Sign up for Englemed updates from TwitterSign up for Englemed updates from Facebook
Contact Englemed
Our contact email address.
We can provide a specialist, tailored health and medical news service for your site.
Click here for more information
RSS graphic XML Graphic Add to Google
About Englemed news services - services and policies.
Englemed News Blog - Ten years and counting.
Diary of a reluctant allergy sufferer - How the British National Health Service deals with allergy.
BookshopFor books on women's health, healthy eating ideas, mental health issues, diabetes, etc click here

WWW Englemed
Copyright Notice. All reports, text and layout copyright Englemed Ltd, 52 Perry Avenue, Birmingham UK B42 2NE. Co Registered in England No 7053778 Some photos copyright Englemed Ltd, others may be used with permission of copyright owners.
Disclaimer: Englemed is a news service and does not provide health advice. Advice should be taken from a medical professional or appropriate health professional about any course of treatment or therapy.
Treatment hope for cognitive symptoms in Parkinson's disease
Tues May 17th - Ultra-powerful 7T MRI scanners could help to identify those patients with conditions such as Parkinson's disease who would benefit from new treatments for cognitive symptoms that were previously untreatable, British researchers report today. More
E-cigarettes as effective as patches for pregnant women
Tues May 17th - E-cigarettes can help pregnant women to stop smoking and are as safe as nicotine patches, according to new UK research. More
On 09/10/2020 William Haworth wrote:
How long is recovery time after proceedure... on Ablation cuts atrial fibrillat...
On 08/02/2018 David Kelly wrote:
Would you like to write a piece about this to be i... on Researchers unveil new pain re...
On 23/10/2017 Cristina Pereira wrote: on HIV breakthrough - MRC...
On 12/09/2017 Aparna srikantam wrote:
Brilliant finding! indeed a break through in under... on Leprosy research breakthrough...
On 01/07/2017 Annetta wrote:
I have been diagnosed with COPD for over 12 years.... on Seaweed plan for antimicrobial...

Personalised autism care urgently needed

Tuesday December 7th 2021

People with autism should be offered personalised, stepped care throughout their lives, an international report sets out today.

The authors of the Lancet Commission on the future of care and clinical research on autism are calling for global co-ordination between governments, health care providers, education, financial institutions, and social sectors to reform research, care, and treatment for autism.

Writing in The Lancet, they say this would include individualised treatments, agreed with active participation from both those with autism and their families.

The report points out the urgent actions that are needed in the next five years to address the needs of people with autism and their families.

It sets out a new standard of care that services and social care systems worldwide should adopt. The Commission also calls for global research efforts to expand beyond basic science toward developing evidence-based practical interventions.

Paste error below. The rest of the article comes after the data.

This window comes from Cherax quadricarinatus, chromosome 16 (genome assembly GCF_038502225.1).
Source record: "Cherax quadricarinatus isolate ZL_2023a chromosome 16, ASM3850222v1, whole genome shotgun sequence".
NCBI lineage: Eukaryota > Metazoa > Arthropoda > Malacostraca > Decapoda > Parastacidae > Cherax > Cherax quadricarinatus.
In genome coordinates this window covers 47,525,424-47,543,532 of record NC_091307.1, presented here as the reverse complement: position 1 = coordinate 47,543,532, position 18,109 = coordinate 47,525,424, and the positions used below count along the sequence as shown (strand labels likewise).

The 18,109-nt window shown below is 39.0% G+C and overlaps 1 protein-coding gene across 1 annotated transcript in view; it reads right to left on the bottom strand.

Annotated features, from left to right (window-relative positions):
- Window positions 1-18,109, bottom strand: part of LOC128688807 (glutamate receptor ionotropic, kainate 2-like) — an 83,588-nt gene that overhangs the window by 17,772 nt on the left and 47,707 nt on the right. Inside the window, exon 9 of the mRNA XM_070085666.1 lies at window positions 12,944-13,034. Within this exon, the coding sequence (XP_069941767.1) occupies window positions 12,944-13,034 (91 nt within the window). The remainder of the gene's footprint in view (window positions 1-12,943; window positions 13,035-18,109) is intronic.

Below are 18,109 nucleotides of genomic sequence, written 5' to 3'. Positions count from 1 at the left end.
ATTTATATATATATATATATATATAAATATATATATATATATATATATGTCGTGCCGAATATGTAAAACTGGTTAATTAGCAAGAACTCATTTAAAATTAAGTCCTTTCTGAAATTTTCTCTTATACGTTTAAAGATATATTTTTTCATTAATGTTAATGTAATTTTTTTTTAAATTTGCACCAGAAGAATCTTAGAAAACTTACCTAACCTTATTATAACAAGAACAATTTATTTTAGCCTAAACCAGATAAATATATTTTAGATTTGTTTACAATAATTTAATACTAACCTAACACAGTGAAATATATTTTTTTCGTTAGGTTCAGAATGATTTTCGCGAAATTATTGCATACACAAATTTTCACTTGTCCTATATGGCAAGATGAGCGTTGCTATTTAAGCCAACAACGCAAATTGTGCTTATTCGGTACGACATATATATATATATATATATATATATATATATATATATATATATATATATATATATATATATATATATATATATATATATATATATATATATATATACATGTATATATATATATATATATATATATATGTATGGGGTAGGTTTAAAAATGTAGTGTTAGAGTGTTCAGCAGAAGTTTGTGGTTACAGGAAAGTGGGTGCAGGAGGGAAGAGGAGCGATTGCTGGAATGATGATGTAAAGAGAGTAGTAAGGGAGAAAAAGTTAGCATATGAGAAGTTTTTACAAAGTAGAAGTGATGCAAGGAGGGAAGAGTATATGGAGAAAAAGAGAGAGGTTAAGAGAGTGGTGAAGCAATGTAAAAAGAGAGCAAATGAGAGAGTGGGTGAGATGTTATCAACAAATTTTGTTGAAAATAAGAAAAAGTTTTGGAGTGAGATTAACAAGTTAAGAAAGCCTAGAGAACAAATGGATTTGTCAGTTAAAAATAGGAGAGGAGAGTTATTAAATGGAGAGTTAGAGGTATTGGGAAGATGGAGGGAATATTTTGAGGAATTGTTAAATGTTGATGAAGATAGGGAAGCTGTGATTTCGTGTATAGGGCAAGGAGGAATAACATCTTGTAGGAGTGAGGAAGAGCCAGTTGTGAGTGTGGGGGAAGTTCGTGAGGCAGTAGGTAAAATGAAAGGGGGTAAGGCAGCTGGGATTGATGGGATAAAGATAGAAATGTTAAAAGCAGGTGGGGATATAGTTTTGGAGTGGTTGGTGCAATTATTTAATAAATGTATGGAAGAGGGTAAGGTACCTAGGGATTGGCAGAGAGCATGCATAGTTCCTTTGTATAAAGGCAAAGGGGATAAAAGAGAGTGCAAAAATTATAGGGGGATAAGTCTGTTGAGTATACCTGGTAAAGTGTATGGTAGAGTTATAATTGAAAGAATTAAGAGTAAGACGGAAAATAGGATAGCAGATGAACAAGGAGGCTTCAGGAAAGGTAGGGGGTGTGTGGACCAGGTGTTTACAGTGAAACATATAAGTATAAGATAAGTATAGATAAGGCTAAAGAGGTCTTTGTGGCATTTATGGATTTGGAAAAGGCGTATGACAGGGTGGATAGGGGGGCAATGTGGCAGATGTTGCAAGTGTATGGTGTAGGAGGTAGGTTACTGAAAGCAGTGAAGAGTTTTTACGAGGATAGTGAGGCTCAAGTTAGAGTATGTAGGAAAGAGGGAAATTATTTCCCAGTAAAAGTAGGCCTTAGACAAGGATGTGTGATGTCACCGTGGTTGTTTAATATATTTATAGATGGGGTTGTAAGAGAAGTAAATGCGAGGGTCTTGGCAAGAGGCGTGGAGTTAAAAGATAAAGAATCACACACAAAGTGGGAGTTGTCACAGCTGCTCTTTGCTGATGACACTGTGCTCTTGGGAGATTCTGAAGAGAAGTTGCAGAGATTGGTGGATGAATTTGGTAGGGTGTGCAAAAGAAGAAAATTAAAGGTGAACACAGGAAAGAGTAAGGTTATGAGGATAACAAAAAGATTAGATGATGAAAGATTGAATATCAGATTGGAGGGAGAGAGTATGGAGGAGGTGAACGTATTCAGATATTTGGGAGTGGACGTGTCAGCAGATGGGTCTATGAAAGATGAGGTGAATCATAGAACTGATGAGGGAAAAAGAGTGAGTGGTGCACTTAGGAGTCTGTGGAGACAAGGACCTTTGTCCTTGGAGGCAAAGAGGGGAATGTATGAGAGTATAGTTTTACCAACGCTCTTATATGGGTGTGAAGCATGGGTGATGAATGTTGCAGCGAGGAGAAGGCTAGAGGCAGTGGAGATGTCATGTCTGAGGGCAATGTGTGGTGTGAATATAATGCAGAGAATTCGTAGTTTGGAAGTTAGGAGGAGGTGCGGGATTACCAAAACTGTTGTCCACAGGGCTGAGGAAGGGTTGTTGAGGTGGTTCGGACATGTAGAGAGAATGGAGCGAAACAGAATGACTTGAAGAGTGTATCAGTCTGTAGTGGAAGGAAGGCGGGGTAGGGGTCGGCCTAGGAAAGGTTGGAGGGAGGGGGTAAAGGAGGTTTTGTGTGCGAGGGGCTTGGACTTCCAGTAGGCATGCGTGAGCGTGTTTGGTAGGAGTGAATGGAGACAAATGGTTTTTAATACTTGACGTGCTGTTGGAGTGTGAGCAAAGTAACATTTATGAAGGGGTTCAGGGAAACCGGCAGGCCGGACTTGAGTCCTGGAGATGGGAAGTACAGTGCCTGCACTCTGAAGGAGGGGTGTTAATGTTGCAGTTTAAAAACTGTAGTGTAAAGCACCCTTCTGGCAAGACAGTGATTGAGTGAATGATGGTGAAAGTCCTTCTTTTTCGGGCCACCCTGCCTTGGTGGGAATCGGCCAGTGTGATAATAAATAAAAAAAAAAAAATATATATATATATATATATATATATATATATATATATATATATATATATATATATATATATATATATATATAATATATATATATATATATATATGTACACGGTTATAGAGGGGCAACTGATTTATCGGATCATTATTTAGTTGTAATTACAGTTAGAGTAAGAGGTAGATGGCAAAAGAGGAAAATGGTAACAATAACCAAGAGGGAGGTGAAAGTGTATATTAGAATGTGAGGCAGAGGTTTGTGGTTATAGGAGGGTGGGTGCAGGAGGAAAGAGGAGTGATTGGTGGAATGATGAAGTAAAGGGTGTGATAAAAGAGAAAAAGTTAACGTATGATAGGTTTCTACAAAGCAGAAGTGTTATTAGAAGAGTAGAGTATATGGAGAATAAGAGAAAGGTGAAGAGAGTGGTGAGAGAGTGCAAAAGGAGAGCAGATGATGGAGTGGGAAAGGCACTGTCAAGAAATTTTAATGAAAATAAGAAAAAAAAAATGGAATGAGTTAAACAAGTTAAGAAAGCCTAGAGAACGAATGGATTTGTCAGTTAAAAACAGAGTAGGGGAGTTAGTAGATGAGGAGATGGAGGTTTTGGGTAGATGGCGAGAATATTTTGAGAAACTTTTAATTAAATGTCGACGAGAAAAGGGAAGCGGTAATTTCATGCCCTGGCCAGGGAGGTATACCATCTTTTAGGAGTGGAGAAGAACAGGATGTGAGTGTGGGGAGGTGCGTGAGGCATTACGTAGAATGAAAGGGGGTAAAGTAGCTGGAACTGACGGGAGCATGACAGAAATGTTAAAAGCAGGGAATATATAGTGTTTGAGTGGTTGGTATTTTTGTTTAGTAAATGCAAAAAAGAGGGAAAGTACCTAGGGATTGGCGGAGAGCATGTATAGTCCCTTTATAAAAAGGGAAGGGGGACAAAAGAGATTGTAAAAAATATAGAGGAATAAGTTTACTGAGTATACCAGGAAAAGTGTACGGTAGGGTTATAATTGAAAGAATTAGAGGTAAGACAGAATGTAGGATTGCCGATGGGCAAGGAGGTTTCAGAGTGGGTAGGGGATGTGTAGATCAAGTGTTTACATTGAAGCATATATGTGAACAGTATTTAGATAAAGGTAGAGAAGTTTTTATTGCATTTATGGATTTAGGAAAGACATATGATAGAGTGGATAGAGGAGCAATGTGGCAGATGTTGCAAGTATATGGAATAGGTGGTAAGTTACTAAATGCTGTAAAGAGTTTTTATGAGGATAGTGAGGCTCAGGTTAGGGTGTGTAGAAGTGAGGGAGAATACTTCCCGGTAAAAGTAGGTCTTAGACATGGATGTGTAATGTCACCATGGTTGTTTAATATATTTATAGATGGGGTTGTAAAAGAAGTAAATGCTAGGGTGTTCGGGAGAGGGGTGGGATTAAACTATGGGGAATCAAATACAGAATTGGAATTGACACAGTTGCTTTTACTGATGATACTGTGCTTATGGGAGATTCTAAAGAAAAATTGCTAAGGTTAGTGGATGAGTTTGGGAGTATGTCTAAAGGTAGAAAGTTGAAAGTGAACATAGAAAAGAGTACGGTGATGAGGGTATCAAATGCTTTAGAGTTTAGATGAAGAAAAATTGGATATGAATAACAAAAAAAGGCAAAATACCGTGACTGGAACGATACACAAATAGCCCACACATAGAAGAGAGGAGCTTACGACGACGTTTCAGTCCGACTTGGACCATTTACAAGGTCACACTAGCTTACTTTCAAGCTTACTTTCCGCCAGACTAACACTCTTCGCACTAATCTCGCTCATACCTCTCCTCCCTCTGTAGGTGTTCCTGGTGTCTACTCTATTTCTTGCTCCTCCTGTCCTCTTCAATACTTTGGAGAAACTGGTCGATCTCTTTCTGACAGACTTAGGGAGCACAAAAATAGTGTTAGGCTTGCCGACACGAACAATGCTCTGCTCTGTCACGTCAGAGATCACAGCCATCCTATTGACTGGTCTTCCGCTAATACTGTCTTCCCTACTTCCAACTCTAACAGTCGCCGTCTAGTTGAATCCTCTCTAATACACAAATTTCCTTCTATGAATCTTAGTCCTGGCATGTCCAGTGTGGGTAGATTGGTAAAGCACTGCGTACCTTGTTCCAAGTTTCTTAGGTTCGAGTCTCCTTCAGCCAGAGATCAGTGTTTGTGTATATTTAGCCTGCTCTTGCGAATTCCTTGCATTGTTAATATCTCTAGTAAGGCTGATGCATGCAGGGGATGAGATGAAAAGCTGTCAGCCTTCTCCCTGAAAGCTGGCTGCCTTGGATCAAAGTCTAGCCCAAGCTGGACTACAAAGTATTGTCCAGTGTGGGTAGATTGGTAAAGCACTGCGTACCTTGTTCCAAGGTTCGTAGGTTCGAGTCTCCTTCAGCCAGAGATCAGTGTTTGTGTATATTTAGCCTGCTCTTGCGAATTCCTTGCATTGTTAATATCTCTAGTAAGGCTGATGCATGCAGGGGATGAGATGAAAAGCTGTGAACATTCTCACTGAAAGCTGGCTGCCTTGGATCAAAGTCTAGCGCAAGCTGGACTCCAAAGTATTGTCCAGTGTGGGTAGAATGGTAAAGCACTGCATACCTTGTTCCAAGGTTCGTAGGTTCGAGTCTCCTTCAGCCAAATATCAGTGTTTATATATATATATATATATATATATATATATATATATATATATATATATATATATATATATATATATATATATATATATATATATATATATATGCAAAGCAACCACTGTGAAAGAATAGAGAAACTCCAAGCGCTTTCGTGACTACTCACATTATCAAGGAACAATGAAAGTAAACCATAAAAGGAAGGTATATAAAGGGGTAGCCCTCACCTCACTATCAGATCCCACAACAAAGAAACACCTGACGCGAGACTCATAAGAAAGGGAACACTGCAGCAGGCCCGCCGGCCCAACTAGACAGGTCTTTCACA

The report says given the heterogeneous nature of autism, a new personalised, stepped care approach is urgently needed, which moves towards a focus on support to improve the quality of life for individuals and their families.

These would focus on individuals’ unique concerns, needs, characteristics, and circumstances and would be adjusted throughout their lives.

Commission co-chair Dr Catherine Lord, of the University of California, Los Angeles, USA, said: “Although numerous well-tried interventions and treatments for autism exist, not enough is known about which treatments or services should be offered, when, to whom, for how long, with what expected outcomes and for what cost.

“Autism is an incredibly heterogeneous condition and treatment approaches must vary not only between people living with autism but throughout a person’s lifetime. This stepped care approach requires coordination on a global scale between governments, social sectors, healthcare providers, education and finance institutions, and among people living with autism and their families.”

The Commission proposes the designation of “profound autism” for people with autism who are minimally verbal or non-verbal, are not able to advocate for themselves, and require 24-hour access to a carer.

The World Health Organization has recognised autism as a global health priority, with key recommendations for all member states to implement, but many remain undiagnosed, especially in areas with low resources.

Co-author Dr Gauri Divan, of Sangath, India, said: “It is imperative that we tackle the scarcity of resources that exist for autism care and treatment worldwide, especially for individuals and their families living in resource-limited settings where autism and other neurodevelopmental conditions may be stigmatised, or overlooked, leaving children undiagnosed until adulthood or in many cases never diagnosed.

“In these settings, where most of the world’s children live, individuals should not have to wait for months or years to start treatment because they are unable to find an appropriate assessment, and once identified as having specific needs, their geography, socio-economic and social status and access to services should not be a barrier for receiving care.”

Lord C, Charman T, Havdahl A et al. The Lancet Commission on the future of care and clinical research in autism. The Lancet 7 December 2021


Tags: Asia | Child Health | Mental Health | North America | World Health

Printer friendly page Printer friendly page

Comment on this article:

<a>,<b> & <p> tags allowed
Please enter the letters displayed:
(not case sensitive)